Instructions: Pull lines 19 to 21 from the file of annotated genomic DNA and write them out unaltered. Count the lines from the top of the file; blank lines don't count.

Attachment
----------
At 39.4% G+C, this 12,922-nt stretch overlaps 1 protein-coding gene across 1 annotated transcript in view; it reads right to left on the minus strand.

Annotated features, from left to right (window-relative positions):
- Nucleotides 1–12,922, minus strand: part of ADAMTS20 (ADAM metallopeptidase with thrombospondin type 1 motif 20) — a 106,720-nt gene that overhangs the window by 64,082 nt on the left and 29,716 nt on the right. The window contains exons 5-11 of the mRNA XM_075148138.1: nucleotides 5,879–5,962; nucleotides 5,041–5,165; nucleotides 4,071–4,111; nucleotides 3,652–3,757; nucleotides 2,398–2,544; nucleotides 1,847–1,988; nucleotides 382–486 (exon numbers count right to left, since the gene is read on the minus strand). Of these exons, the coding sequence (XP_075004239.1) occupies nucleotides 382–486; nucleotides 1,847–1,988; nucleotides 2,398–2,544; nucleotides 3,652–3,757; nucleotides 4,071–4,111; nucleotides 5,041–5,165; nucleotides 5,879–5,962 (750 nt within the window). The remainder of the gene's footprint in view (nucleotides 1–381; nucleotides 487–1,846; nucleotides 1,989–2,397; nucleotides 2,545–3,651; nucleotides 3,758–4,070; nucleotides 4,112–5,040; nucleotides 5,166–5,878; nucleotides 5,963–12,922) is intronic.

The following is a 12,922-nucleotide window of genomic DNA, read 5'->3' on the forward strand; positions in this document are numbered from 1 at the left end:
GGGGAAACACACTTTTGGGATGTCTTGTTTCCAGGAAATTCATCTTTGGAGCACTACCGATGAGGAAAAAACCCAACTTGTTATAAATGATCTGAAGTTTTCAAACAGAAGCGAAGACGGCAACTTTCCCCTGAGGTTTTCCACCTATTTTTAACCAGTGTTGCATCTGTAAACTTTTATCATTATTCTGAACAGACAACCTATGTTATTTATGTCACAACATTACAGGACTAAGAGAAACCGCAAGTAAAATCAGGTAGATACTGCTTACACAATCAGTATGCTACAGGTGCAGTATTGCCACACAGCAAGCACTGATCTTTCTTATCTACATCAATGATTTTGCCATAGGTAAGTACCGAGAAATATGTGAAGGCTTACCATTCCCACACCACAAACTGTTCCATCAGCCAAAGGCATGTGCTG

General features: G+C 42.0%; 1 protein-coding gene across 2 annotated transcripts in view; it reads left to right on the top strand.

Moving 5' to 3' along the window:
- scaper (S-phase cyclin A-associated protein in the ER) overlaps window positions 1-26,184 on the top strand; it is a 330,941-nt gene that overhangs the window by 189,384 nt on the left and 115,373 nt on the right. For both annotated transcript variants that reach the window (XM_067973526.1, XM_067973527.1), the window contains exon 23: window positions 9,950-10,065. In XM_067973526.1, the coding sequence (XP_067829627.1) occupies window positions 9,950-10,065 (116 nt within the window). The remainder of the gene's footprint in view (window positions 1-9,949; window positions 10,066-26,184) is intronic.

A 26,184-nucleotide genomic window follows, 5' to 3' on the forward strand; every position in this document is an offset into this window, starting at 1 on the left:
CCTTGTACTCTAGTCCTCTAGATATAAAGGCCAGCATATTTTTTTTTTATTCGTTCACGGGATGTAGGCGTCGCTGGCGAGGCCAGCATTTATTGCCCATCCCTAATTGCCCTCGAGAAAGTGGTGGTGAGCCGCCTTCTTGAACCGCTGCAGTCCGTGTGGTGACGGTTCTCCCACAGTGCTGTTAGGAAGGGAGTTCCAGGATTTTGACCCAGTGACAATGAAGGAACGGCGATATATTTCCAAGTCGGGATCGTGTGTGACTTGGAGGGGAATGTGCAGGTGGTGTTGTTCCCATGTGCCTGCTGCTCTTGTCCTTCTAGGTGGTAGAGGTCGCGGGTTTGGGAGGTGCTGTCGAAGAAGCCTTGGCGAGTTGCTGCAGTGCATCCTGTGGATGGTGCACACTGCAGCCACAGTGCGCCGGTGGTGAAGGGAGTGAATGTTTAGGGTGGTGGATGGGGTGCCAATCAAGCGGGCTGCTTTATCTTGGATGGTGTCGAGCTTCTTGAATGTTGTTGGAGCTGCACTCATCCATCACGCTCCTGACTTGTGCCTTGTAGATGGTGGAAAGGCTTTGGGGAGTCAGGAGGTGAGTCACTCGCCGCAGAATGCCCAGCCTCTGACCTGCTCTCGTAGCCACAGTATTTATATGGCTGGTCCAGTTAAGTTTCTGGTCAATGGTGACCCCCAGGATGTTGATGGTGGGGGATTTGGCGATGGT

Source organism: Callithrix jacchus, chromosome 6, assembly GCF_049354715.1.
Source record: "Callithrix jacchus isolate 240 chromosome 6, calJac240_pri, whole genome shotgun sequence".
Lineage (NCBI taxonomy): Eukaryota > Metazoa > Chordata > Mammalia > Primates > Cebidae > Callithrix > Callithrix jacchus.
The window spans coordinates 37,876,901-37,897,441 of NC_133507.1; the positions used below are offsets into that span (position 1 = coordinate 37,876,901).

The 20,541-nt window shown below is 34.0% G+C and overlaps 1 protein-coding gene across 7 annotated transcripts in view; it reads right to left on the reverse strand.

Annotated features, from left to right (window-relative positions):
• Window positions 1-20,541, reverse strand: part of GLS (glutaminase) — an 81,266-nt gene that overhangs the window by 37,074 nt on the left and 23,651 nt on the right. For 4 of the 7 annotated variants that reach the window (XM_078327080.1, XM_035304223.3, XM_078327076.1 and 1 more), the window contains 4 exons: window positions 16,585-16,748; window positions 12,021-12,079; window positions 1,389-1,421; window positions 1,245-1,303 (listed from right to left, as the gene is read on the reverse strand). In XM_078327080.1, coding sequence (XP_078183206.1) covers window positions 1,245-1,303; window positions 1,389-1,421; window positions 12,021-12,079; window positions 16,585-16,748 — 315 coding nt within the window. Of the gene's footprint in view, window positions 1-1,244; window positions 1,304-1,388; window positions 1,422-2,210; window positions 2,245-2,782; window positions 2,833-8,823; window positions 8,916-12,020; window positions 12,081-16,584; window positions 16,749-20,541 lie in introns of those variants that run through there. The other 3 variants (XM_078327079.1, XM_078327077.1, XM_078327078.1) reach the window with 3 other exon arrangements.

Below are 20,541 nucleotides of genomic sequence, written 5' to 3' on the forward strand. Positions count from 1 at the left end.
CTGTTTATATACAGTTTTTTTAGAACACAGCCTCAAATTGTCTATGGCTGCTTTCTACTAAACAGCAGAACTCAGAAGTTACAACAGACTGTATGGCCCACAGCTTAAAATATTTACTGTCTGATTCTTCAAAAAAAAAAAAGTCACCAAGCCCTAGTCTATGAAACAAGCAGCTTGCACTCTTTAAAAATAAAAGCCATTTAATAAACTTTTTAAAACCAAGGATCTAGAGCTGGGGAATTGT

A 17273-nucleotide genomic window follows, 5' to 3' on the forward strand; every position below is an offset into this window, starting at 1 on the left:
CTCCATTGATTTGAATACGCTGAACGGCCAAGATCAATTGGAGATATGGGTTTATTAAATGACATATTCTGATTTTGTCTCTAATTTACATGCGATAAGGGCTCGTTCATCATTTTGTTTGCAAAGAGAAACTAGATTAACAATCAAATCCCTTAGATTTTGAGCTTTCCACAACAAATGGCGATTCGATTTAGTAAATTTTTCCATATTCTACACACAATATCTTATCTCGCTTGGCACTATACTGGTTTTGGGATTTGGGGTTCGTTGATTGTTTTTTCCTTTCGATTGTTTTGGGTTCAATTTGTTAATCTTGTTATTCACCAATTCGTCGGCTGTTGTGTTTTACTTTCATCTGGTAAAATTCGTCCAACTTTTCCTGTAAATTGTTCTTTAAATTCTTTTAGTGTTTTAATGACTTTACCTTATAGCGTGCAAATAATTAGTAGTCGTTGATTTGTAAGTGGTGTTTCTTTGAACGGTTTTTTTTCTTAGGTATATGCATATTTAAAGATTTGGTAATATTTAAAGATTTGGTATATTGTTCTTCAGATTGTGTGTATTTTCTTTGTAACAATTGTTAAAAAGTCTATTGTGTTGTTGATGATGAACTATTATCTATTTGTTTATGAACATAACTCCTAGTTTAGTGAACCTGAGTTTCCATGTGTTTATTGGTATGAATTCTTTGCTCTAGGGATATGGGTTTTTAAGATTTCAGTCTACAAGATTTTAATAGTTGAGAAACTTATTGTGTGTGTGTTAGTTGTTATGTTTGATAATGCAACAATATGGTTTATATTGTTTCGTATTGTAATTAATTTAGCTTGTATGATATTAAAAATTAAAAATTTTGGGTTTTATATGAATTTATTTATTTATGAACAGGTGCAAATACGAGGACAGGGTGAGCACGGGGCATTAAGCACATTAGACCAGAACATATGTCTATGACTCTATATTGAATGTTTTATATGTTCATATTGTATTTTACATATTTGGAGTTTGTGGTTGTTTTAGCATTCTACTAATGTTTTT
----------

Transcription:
CTGTTTATATACAGTTTTTTTAGAACACAGCCTCAAATTGTCTATGGCTGCTTTCTACTAAACAGCAGAACTCAGAAGTTACAACAGACTGTATGGCCCACAGCTTAAAATATTTACTGTCTGATTCTTCAAAAAAAAAAAAGTCACCAAGCCCTAGTCTATGAAACAAGCAGCTTGCACTCTTTAAAAATAAAAGCCATTTAATAAACTTTTTAAAACCAAGGATCTAGAGCTGGGGAATTGT

A 17273-nucleotide genomic window follows, 5' to 3' on the forward strand; every position below is an offset into this window, starting at 1 on the left:
CTCCATTGATTTGAATACGCTGAACGGCCAAGATCAATTGGAGATATGGGTTTATTAAATGACATATTCTGATTTTGTCTCTAATTTACATGCGATAAGGGCTCGTTCATCATTTTGTTTGCAAAGAGAAACTAGATTAACAATCAAATCCCTTAGATTTTGAGCTTTCCACAACAAATGGCGATTCGATTTAGTAAATTTTTCCATATTCTACACACAATATCTTATCTCGCTTGGCACTATACTGGTTTTGGGATTTGGGGTTCGTTGATTGTTTTTTCCTTTCGATTGTTTTGGGTTCAATTTGTTAATCTTGTTATTCACCAATTCGTCGGCTGTTGTGTTTTACTTTCATCTGGTAAAATTCGTCCAACTTTTCCTGTAAATTGTTCTTTAAATTCTTTTAGTGTTTTAATGACTTTACCTTATAGCGTGCAAATAATTAGTAGTCGTTGATTTGTAAGTGGTGTTTCTTTGAACGGTTTTTTTTCTTAGGTATATGCATATTTAAAGATTTGGTAATATTTAAAGATTTGGTATATTGTTCTTCAGATTGTGTGTATTTTCTTTGTAACAATTGTTAAAAAGTCTATTGTGTTGTTGATGATGAACTATTATCTATTTGTTTATGAACATAACTCCTAGTTTAGTGAACCTGAGTTTCCATGTGTTTATTGGTATGAATTCTTTGCTCTAGGGATATGGGTTTTTAAGATTTCAGTCTACAAGATTTTAATAGTTGAGAAACTTATTGTGTGTGTGTTAGTTGTTATGTTTGATAATGCAACAATATGGTTTATATTGTTTCGTATTGTAATTAATTTAGCTTGTATGATATTAAAAATTAAAAATTTTGGGTTTTATATGAATTTATTTATTTATGAACAGGTGCAAATACGAGGACAGGGTGAGCACGGGGCATTAAGCACATTAGACCAGAACATATGTCTATGACTCTATATTGAATGTTTTATATGTTCATATTGTATTTTACATATTTGGAGTTTGTGGTTGTTTTAGCATTCTACTAATGTTTTT